Background: Renal impairment (RI) is a common complication of multiple myeloma (MM) and remains a poor prognostic factor despite improved survival with newer therapies.
Patients and methods: We evaluated baseline characteristics, treatment, and outcomes of newly diagnosed MM patients with RI at diagnosis in the Australia and New Zealand Myeloma and Related Diseases Registry over 5 years to April 2018; we compared patients with RI (estimated glomerular filtration rate [eGFR] <60 mL/min/1.73 m2) with those with eGFR ≥60. In autologous stem cell transplantation (ASCT) analyses, patients aged 70 years and younger and ≥1 year from diagnosis were included.
Results: Overall, 36% of patients with newly diagnosed MM had RI; they were older, had more advanced disease and comorbidities, and worse performance status. Bortezomib-based induction therapy was most commonly used, although administered to fewer RI patients, despite similar response rates. Patients with RI were less likely to receive ASCT; however, recipients had longer progression-free survival (PFS) and overall survival (OS). Patients with RI had shorter OS and PFS after adjusting for age. In ASCT recipients with RI versus no RI, there was no difference in PFS and OS.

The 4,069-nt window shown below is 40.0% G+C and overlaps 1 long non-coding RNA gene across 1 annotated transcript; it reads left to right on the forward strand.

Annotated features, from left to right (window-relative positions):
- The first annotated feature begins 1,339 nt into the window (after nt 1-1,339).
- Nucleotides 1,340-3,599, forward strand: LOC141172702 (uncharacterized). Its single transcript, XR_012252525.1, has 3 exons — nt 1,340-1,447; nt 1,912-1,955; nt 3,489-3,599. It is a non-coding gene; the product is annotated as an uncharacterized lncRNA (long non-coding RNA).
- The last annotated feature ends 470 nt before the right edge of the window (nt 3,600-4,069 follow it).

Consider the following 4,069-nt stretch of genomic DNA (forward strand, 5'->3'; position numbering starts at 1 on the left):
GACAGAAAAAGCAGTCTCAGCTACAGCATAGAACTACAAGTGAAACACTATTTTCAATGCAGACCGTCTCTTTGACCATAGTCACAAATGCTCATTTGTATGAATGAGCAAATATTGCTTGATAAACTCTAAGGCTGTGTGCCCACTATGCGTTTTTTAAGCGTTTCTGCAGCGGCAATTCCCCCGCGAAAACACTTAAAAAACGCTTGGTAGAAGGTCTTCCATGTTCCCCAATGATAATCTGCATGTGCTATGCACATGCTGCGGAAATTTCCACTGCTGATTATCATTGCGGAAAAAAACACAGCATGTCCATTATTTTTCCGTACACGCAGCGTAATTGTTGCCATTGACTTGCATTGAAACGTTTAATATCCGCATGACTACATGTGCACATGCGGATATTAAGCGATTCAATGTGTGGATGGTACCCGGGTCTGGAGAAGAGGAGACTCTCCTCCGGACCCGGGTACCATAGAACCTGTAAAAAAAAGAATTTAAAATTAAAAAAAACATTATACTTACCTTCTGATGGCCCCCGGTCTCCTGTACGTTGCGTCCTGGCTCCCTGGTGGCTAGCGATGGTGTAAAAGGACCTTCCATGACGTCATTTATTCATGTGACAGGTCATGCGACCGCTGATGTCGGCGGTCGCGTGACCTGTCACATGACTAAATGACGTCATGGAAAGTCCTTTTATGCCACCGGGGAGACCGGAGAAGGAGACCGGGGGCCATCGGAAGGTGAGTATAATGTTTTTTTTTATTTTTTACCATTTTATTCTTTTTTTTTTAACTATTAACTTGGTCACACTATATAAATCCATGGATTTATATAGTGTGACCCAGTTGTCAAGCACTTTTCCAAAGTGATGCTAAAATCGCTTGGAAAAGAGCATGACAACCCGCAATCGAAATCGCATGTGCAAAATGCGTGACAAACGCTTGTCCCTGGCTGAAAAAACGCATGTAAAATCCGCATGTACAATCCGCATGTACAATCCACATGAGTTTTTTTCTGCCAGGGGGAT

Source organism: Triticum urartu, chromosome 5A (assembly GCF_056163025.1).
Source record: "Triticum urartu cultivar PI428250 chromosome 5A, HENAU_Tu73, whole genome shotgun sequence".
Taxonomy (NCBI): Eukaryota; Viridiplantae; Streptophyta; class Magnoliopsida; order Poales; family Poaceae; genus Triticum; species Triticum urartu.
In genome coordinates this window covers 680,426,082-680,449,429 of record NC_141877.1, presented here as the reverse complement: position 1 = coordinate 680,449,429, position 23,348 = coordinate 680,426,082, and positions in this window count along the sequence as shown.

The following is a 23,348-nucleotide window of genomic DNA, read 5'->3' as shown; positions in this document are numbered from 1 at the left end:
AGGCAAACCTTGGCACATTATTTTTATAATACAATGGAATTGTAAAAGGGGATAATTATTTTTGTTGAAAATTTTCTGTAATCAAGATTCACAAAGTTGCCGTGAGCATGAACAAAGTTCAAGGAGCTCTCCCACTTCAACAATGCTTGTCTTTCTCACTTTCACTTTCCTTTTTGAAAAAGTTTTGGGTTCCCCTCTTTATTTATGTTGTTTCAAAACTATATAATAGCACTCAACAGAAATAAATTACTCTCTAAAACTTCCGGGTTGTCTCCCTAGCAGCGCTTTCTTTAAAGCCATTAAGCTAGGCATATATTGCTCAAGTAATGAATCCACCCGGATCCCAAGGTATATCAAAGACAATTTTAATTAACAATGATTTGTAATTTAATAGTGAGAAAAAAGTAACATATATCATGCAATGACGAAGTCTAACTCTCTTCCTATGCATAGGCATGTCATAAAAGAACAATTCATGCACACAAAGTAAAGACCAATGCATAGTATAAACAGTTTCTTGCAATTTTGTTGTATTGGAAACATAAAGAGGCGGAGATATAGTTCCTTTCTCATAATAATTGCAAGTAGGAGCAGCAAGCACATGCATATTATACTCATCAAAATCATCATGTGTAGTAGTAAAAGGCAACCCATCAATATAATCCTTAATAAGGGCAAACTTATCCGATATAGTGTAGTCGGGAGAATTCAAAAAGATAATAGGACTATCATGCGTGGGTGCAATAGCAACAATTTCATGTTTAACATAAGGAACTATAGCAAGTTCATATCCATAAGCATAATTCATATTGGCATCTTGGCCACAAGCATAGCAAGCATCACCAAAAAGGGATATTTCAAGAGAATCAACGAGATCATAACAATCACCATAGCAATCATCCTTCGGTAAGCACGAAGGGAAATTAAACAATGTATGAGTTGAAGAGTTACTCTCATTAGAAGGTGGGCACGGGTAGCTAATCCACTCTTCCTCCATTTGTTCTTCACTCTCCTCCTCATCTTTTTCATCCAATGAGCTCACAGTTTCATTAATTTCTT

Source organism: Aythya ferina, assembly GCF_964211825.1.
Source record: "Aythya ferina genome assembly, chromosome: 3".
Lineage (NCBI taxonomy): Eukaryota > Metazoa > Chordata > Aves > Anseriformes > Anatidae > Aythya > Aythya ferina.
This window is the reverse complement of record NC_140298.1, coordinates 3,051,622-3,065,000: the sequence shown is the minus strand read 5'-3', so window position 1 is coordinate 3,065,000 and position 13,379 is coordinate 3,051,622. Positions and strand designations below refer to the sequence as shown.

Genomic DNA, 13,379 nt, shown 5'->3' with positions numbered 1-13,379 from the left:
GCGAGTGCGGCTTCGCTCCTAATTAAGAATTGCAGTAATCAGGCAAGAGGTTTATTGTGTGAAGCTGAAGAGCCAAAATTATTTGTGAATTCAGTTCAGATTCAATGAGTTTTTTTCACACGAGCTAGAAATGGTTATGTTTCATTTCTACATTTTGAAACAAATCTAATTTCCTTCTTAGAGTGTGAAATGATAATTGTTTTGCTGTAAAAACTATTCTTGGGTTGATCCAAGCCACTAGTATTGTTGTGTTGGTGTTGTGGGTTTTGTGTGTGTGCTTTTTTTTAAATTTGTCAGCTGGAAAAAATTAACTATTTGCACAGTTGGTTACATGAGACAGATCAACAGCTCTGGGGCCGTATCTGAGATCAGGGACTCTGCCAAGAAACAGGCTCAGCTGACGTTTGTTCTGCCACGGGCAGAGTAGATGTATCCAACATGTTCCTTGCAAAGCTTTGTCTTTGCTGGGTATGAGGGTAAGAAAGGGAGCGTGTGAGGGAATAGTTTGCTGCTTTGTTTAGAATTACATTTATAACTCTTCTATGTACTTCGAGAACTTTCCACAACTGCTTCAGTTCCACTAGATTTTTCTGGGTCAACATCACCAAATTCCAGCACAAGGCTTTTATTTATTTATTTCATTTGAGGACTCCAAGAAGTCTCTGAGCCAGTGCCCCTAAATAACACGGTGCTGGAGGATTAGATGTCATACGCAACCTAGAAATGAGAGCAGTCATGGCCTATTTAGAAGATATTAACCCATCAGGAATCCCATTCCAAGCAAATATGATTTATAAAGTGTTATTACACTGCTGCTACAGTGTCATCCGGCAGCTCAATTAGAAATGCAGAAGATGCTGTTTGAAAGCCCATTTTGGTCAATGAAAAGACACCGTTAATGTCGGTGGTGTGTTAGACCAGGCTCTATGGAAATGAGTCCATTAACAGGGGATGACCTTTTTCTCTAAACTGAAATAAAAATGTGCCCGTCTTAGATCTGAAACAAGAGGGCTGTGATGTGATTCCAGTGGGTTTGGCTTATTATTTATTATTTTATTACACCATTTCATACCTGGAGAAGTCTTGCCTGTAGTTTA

Conclusion: Our findings in "real world" MM patients with RI confirm that patient-, disease-, and treatment-related factors (such as suboptimal bortezomib and ASCT use), and delays in commencing therapy, might contribute to poorer outcomes, and support the use of ASCT in patients with RI.
Keywords: Autologous; Multiple myeloma; Registry; Renal Impairment; Transplantation.
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